OK, that’s not accurate.

While hemp is illegal to grow in the US, it is perfectly legal to import any part of the hemp plant in all 50 states.
And while the prospect of Fifi or Rover lying on his or her back contemplating the ceiling tiles for hours on end and giggling is intriguing, these products contain virtually no THC – the active ingredient that makes marijuana psychoactive.

Although it would be interesting to see if Nigel would behave any differently with the munchies.  Doubtful.

Hempmeds

Exhibit 2:   Functional ingredients for pets – – it worked on Man, so it’s probably safe for Rover.

We long ago realized that we could do better than feeding our pets Ol’ Roy (WalMart).  Thus emerged added value feed (e.g. Iams, Eukanuba, Science Diet, etc), offering different formulas for large breeds, older pets, etc. as well as some medical needs.

Meanwhile, human foods and beverages have increasingly been stuffed with a dizzying array of functional ingredients, many of which have no empirical basis in efficacy.  But we humans have shown that we’re willing to buy them anyway.  What did Charles Revson say about hope?

Based on this massively-scaled test market on mankind, it apparently has been deemed that animal-kind is now ready to safely ingest all sorts of functional ingredients that may or may not actually ever benefit them.

Petfood2.0

Incorporating things like ancient grains, fiber, medium-chain triglycerides, probiotics and ionic trace minerals, your pet can now get benefits heretofore only considered for the human species (notwithstanding hairballs and a healthy coat).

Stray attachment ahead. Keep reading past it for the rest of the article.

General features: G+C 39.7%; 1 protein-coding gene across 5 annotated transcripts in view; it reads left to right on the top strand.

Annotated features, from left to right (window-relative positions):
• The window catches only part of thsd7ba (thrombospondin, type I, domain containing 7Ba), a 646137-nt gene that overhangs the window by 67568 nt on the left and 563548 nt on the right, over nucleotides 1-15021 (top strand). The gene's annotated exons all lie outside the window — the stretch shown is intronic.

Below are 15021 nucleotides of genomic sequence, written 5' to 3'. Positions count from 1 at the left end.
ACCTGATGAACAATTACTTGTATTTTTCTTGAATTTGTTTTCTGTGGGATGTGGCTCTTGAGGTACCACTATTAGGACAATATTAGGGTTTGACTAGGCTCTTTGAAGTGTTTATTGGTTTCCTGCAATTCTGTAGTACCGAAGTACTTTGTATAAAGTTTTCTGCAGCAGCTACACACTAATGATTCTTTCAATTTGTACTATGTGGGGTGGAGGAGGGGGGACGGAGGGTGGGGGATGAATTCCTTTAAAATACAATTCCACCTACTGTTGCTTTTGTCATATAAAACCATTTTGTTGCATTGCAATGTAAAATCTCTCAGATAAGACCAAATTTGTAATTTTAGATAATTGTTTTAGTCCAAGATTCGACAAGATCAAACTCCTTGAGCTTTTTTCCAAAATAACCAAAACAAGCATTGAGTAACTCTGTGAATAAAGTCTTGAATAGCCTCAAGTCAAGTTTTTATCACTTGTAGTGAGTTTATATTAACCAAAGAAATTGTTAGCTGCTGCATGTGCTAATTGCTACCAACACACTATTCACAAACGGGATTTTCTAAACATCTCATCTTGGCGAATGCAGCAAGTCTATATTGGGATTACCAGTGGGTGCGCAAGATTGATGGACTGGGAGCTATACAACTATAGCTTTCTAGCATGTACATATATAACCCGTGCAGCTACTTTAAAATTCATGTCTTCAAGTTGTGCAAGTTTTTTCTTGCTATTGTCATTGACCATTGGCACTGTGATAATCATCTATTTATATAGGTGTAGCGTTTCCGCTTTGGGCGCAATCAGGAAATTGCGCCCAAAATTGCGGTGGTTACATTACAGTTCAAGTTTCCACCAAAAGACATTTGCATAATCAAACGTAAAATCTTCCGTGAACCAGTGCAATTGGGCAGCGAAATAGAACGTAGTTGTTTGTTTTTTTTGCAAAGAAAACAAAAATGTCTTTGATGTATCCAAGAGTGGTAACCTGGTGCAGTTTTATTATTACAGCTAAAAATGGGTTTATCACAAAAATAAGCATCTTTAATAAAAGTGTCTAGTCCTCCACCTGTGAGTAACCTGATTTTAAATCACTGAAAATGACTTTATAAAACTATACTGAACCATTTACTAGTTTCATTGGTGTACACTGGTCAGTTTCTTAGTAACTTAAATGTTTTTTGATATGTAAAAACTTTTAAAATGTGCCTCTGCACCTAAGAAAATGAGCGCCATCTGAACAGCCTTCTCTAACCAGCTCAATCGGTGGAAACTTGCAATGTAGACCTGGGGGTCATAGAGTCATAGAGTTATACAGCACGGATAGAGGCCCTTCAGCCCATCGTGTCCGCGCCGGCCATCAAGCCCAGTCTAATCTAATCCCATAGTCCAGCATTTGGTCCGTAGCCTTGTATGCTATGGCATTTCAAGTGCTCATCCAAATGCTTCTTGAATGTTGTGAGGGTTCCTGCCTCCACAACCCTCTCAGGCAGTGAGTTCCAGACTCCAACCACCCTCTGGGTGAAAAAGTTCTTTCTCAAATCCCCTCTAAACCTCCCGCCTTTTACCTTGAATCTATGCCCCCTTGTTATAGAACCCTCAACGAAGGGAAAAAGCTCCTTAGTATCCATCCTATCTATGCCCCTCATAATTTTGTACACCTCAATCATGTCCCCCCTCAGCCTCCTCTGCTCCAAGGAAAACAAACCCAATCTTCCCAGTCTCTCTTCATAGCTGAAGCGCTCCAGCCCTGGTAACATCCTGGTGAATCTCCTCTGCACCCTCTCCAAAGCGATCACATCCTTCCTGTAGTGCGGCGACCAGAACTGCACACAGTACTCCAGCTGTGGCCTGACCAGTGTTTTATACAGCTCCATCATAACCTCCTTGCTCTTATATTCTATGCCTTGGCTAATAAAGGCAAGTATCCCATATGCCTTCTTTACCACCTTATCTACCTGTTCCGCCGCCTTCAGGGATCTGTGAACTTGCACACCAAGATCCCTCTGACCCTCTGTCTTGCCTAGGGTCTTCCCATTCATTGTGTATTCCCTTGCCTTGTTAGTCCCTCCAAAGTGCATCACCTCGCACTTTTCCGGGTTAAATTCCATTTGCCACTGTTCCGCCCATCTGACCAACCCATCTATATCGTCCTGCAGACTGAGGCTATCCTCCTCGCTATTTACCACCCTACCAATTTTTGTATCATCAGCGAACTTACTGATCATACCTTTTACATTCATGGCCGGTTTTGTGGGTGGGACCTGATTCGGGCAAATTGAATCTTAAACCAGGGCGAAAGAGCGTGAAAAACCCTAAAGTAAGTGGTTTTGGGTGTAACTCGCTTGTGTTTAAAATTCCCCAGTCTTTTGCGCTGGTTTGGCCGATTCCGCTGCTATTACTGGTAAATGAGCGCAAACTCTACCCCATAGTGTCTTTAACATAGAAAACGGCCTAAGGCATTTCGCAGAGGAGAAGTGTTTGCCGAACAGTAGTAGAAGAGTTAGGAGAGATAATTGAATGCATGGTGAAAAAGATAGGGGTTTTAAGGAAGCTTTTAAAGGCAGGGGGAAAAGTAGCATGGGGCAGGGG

One company, PetNaturals of Vermont, offers products to address the following areas:
– Agility, Antioxidant, Bladder Support, Breath, Calming, Daily Multivitamin, Digestion, Hip & Joint, Immunity, Slim-down, Urine pH balance (really – to avoid yellow spots on the lawn), Periodontal health, Fecal function, and Skin/Coat health.

You dog and cat owners will probably recognize some of the benefit areas in the products below.

photo 1

We live in a world where the things we eat promise magical powers to fix whatever marketers insist needs fixing.  And regardless of the effectiveness, manufacturers have made a tidy business catering to hope.

Now, due to the significant sacrifice, expense and effort expended in testing on humans, our pets will soon be able to have their diets enhanced, and your wallet may end up just a little lighter.  So when your pet looks up as if to say ‘Thanks, Man’, now you know what’s going through that little brain.

I have no doubt that many of these ingredients can provide real benefits to some of the 150 million dogs and cats out there.

Except I’m not believing anything that promises intelligence to an Irish Setter.

Captex